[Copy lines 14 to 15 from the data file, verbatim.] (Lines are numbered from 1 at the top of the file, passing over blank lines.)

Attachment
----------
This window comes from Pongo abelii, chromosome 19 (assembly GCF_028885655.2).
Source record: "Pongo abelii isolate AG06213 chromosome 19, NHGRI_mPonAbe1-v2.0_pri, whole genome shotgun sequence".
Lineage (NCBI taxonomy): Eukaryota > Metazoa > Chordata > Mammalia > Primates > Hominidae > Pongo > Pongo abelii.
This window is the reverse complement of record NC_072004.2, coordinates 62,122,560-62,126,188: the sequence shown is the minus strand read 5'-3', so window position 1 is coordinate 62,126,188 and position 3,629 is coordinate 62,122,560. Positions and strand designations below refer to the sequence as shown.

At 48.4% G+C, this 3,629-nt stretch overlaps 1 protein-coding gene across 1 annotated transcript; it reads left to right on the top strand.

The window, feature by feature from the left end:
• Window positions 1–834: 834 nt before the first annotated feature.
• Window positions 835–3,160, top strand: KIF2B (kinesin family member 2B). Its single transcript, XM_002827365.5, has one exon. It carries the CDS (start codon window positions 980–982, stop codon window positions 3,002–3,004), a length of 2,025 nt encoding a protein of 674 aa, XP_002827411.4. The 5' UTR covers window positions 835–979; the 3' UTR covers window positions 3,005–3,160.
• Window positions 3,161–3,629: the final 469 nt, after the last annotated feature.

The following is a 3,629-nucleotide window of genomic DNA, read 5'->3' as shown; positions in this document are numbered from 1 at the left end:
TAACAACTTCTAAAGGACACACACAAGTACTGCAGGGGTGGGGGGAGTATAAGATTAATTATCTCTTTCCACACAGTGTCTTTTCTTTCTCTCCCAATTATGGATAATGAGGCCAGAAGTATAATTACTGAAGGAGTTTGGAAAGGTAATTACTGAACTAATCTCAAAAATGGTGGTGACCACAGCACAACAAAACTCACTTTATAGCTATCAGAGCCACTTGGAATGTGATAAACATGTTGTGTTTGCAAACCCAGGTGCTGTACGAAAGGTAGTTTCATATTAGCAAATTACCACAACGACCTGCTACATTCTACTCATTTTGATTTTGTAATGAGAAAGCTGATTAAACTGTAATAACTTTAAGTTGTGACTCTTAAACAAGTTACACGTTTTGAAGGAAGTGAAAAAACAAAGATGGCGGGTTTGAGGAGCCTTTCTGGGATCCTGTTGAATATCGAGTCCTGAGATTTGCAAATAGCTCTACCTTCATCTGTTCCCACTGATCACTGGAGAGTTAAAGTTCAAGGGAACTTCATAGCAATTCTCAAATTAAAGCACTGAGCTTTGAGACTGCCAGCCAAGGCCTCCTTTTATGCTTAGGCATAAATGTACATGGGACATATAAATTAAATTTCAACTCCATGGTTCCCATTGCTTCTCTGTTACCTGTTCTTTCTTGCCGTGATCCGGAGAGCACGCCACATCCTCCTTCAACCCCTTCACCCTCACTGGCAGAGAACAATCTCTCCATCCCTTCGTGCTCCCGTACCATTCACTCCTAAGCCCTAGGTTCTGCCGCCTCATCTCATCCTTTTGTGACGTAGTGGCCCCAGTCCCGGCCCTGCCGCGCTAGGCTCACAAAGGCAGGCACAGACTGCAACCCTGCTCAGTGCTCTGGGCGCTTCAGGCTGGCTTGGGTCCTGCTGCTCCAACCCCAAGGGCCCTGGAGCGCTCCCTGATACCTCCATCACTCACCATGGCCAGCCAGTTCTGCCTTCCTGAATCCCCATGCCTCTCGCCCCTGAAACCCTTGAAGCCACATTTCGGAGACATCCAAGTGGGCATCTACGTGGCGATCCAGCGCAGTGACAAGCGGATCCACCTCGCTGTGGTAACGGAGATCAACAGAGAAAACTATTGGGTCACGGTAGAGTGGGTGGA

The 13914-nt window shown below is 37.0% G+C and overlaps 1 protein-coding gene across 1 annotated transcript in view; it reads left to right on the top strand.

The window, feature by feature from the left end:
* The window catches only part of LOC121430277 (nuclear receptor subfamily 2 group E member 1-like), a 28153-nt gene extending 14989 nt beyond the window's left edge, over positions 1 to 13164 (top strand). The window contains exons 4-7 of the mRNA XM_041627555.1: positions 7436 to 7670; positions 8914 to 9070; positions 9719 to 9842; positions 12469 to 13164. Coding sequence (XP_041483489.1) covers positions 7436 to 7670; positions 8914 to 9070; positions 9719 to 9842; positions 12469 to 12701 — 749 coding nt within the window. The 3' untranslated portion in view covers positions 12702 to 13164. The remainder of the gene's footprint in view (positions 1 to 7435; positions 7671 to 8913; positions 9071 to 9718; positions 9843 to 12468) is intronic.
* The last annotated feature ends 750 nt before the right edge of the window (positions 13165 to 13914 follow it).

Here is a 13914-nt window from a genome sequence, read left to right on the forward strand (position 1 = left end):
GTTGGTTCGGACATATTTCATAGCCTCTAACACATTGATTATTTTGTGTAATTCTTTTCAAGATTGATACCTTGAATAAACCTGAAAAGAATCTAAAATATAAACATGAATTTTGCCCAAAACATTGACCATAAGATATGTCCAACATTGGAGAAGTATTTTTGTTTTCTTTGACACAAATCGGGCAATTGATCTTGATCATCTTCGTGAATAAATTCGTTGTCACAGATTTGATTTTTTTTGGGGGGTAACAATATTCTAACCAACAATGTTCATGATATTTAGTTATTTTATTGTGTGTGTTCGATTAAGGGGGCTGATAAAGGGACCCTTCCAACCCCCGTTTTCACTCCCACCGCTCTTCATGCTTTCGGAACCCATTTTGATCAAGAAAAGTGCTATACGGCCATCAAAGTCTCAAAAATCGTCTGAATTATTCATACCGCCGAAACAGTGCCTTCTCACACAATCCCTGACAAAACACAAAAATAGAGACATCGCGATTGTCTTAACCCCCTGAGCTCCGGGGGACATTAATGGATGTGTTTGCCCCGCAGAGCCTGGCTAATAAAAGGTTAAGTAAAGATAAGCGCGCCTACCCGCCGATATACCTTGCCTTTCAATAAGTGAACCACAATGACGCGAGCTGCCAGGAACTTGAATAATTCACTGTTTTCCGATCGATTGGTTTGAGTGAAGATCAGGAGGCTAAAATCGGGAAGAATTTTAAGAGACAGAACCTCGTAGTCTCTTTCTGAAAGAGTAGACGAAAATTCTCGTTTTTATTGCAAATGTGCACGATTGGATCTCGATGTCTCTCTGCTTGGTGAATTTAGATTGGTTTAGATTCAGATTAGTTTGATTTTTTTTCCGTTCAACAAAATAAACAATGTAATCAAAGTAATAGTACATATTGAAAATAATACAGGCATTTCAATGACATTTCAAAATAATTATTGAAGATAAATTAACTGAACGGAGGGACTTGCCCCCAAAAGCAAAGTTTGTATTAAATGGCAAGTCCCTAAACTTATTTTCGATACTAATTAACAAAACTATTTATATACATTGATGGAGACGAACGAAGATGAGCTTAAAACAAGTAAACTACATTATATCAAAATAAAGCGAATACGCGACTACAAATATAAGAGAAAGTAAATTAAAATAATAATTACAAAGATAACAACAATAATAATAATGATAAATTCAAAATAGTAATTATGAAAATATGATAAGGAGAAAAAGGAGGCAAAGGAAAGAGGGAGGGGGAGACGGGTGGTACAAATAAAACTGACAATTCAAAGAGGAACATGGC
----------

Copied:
* The window catches only part of LOC121430277 (nuclear receptor subfamily 2 group E member 1-like), a 28153-nt gene extending 14989 nt beyond the window's left edge, over positions 1 to 13164 (top strand). The window contains exons 4-7 of the mRNA XM_041627555.1: positions 7436 to 7670; positions 8914 to 9070; positions 9719 to 9842; positions 12469 to 13164. Coding sequence (XP_041483489.1) covers positions 7436 to 7670; positions 8914 to 9070; positions 9719 to 9842; positions 12469 to 12701 — 749 coding nt within the window. The 3' untranslated portion in view covers positions 12702 to 13164. The remainder of the gene's footprint in view (positions 1 to 7435; positions 7671 to 8913; positions 9071 to 9718; positions 9843 to 12468) is intronic.
* The last annotated feature ends 750 nt before the right edge of the window (positions 13165 to 13914 follow it).